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Paris Agreement Context


Date published

The US officially withdrew from the Paris Agreement on November 4th, making it one of only two nations in the world (Syria being the other) to not be a part of the climate accord. But with news that Joe Biden will re-join on his first day in office in January 2021 (all being well) bringing the agreement back into the spotlight it seemed a good time to explore it in our Investment Insight series.  

As with ESG and the SDGs, the Paris Agreement goals are widely recognised and used by companies, investors and governments. They provide an overarching set of aims for dealing with the impacts of climate change and act as a driving force in mobilising finance flows consistent with low greenhouse gas emissions and a climate-resilient pathway. The Paris Agreement is yet another framework applied to our responsibly managed portfolios.    

Intended to mobilise a global response to the threat of climate change, it was a landmark accord, signed at COP21 in Paris in 2015. (To give it its full title, the event is otherwise known as the Conference of the Parties to the United Nations Framework Convention on Climate Change. Catchy!) COP26, delayed from earlier this year, is due to be held in Glasgow in 2021.  

The key long-term goal of the agreement is to restrict the increase in global average temperature to well below 2°C (3.6°F) above pre-Industrial levels. The aspiration is to limit the temperature rise to 1.5°C as this achievement would substantially reduce the risks and effects of climate change. The Paris Agreement is not legally binding under international law, but it serves as a significant landmark in tackling climate change on a global scale.  

Notionally determined contributions (NDCs) are at the heart of the treaty. These voluntary pledges represent each country’s efforts to reduce emissions and adapt to the impacts of climate change. Irrespective of size everyone agreed to set, implement and report on its NDCs, with updates to commitments due every five years, starting in 2020.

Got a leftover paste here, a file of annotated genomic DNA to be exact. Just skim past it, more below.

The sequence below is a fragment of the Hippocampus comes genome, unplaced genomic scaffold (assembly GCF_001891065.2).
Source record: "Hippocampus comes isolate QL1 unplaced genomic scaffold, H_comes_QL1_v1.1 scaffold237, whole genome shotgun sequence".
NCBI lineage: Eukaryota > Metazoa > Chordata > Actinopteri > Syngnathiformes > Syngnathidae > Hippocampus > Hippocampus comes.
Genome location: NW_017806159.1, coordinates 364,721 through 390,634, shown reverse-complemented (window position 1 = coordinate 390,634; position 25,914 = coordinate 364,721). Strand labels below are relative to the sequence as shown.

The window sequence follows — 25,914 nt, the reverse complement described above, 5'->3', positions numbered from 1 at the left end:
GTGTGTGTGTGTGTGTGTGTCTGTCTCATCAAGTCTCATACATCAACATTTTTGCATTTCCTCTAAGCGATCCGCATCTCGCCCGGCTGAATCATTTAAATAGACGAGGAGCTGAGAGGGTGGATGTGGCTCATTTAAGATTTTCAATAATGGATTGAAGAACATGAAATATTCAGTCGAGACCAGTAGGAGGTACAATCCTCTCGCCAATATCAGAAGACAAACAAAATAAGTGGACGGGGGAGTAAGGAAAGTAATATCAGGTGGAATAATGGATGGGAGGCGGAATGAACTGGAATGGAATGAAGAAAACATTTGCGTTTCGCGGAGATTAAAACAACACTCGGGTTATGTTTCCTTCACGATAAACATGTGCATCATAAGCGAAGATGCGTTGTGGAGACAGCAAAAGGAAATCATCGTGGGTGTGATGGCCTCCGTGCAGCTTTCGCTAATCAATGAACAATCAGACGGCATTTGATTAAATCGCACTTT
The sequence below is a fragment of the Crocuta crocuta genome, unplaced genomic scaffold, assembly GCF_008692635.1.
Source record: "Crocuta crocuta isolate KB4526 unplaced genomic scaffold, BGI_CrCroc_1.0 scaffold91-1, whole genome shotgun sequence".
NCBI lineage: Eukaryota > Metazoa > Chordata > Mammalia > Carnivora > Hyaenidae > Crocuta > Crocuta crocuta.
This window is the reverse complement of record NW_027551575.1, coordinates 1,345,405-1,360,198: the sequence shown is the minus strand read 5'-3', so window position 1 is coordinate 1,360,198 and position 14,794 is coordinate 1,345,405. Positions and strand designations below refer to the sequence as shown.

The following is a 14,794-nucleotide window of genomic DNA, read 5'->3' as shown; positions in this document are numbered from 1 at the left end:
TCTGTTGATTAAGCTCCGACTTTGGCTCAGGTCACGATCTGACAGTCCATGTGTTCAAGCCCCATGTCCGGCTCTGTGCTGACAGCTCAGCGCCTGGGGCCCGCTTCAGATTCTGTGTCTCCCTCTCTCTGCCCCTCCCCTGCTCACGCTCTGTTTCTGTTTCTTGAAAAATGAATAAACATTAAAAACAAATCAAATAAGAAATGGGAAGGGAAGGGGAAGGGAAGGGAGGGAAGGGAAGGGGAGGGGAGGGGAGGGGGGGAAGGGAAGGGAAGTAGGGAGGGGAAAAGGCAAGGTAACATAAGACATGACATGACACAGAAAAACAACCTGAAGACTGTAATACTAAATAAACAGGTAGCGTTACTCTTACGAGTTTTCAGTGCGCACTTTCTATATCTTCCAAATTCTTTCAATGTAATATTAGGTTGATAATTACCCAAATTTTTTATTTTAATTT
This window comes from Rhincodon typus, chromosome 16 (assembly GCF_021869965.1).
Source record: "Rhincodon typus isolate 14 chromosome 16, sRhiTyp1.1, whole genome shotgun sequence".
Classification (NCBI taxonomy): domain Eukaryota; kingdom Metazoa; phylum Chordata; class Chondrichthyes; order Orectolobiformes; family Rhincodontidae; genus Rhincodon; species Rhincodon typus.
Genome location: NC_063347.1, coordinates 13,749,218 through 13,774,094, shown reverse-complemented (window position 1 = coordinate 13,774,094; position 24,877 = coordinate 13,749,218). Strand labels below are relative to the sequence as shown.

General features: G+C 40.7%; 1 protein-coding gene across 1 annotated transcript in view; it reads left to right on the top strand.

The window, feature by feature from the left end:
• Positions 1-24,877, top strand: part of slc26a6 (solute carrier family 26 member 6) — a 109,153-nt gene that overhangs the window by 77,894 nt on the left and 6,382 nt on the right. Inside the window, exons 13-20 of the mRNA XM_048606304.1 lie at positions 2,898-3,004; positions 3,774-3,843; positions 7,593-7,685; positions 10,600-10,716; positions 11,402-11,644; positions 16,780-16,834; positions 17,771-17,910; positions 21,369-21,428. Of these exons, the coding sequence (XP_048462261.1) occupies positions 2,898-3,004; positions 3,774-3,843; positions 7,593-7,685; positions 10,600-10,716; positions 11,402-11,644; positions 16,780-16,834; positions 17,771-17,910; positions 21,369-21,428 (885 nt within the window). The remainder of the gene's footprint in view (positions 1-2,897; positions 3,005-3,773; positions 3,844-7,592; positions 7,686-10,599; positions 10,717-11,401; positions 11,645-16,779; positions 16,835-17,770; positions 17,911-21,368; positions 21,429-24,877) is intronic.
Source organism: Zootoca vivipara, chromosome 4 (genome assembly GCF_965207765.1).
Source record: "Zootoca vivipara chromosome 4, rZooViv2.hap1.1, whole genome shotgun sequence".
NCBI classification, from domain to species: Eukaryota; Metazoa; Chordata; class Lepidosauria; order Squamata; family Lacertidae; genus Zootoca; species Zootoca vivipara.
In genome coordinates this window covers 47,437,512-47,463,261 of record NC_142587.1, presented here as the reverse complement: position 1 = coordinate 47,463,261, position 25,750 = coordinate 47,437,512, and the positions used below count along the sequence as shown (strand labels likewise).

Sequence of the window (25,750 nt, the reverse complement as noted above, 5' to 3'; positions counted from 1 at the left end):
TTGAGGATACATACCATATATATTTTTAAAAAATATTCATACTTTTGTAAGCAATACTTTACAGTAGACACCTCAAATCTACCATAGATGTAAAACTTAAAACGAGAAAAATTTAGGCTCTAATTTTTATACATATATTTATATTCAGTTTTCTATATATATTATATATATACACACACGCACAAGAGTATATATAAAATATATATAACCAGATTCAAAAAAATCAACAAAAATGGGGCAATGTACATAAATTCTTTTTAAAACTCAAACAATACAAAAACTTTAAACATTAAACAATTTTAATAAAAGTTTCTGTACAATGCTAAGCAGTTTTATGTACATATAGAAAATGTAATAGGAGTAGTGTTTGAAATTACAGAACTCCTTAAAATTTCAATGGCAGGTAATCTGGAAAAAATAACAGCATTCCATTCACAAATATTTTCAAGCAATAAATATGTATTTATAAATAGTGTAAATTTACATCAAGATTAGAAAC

Initial commitments vary by country but they tend to fall within the range of 25–30% of 2005 levels of greenhouse gas emissions by 2030. Unfortunately, according to Climate Action Tracker, many nations are not currently on course to achieve their targets and the progress made to date is not enough to keep global warming under the 2°C (3.6°F) threshold. 

From an investment perspective, policy action on climate change at both a national and international level is a potential source of risk and opportunity. A transition to a low-carbon economy may affect company cash flows and profitability, resulting in ‘stranded assets’. This means that the value of certain assets is significantly reduced because they are rendered obsolete or non-performing from a financial perspective.  

A prime example of this would be the major oil companies. If we stop using oil, their reserves under the ground will no longer be worth anything like what they have previously been valued at for their accounts. (Awareness or anticipation of this kind of global change is part of the process of thematic investing we looked at last time.)